Duke, Virginia agree to $2.5 million coal ash settlement

Duke, Virginia agree to $2.5 million coal ash settlement (Image 1)
Duke, Virginia agree to $2.5 million coal ash settlement (Image 1) (Copyright by WSLS - All rights reserved)


RICHMOND (AP) - Duke Energy has agreed to a $2.5 million settlement with Virginia over a massive coal ash spill that coated 70 miles of the Dan River in gray sludge, state environmental officials announced Friday.

The Virginia Department of Environmental Quality said the settlement would include $2.25 million in environmental projects that Duke would perform in communities affected by the spill in February 2014. The remaining $250,000 would be placed in a fund for the department to respond to environmental emergencies.

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The spill originated in North Carolina but affected areas in Virginia, too, leaving more than 2,500 tons of the toxic ash backed up in a dam in Danville.

The settlement is still subject to approval by the State Water Control Board. The consent order does not preclude affected Virginia localities from seeking their own settlements with Duke.

"This is strictly between the state of Virginia and Duke," DEQ spokesman Bill Hayden said.

Danville officials did not immediately respond to a request for comment from The Associated Press.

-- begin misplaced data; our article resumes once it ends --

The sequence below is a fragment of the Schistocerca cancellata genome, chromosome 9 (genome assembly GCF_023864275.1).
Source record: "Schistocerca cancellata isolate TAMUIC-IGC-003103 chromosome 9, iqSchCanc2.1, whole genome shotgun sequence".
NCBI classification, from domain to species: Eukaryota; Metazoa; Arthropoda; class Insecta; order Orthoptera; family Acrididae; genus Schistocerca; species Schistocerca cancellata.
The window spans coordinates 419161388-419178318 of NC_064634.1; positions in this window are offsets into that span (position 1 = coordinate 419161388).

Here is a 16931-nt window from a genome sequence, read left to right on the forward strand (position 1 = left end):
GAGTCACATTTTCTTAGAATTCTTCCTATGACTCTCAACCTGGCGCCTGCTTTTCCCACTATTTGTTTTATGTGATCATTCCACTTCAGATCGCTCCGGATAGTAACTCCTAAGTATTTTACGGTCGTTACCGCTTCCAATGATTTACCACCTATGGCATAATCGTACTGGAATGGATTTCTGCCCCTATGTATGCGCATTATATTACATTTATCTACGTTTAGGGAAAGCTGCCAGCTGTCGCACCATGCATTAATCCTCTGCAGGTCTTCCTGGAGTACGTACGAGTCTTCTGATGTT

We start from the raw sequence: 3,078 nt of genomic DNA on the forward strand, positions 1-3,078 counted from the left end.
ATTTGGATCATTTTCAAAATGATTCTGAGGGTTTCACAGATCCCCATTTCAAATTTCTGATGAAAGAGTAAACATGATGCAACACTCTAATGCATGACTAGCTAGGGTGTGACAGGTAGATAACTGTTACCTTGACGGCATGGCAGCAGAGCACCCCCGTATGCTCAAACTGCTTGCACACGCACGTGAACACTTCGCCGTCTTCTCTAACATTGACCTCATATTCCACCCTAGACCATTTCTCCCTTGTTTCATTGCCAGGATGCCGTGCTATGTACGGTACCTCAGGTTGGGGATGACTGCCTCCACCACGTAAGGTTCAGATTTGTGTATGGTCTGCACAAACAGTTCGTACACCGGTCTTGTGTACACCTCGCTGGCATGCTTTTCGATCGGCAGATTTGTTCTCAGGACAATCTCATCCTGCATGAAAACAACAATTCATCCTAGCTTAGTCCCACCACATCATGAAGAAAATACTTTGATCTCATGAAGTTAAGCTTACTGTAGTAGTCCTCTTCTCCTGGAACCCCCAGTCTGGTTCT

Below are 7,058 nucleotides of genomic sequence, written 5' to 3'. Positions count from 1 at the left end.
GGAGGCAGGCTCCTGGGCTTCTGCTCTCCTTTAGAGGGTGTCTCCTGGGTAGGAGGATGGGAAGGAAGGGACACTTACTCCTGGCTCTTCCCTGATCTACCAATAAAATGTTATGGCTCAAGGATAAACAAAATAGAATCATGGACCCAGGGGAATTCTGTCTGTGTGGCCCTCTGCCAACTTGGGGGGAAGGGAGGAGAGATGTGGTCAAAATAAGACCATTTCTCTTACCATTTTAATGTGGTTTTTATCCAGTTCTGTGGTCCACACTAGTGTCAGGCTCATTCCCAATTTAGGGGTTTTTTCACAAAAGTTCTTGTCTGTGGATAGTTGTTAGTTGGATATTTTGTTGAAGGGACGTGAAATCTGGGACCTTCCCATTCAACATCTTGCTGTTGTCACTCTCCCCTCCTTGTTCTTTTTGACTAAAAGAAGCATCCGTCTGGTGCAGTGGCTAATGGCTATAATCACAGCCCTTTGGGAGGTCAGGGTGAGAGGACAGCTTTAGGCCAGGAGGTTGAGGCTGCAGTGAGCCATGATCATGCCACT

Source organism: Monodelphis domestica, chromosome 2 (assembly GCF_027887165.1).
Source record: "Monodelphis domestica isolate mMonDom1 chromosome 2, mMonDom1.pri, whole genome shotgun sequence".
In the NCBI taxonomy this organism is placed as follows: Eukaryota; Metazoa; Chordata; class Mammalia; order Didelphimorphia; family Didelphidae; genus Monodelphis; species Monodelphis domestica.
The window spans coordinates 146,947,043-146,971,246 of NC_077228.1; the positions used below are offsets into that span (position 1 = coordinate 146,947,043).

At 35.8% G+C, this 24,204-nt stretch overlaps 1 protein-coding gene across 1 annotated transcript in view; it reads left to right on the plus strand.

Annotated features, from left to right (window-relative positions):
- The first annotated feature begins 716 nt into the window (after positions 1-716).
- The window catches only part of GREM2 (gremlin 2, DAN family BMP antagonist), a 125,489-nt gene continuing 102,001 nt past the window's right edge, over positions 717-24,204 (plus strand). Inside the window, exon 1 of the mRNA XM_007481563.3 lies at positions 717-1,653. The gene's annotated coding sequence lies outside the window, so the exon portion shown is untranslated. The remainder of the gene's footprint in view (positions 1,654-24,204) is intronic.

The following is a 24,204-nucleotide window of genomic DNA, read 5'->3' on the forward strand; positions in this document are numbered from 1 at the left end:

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In February, Duke and federal prosecutors said the energy giant had agreed to plead guilty to violations of the Clean Water Act and pay $102 million in fines, restitution and community service. The company said the costs of the settlement will be borne by its shareholders, not passed on to its electricity customers.

After the spill: What's next for the Dan River

Duke adamantly denied any wrongdoing regarding its coal ash dumps for years. But in December, the company conceded in regulatory filings that it had identified about 200 leaks and seeps at its 32 coal ash dumps statewide that together ooze out more than 3 million gallons of contaminated wastewater each day.

A new state law passed in August requires Duke to either clean up or permanently cap all of its ash dumps in North Carolina by 2029.

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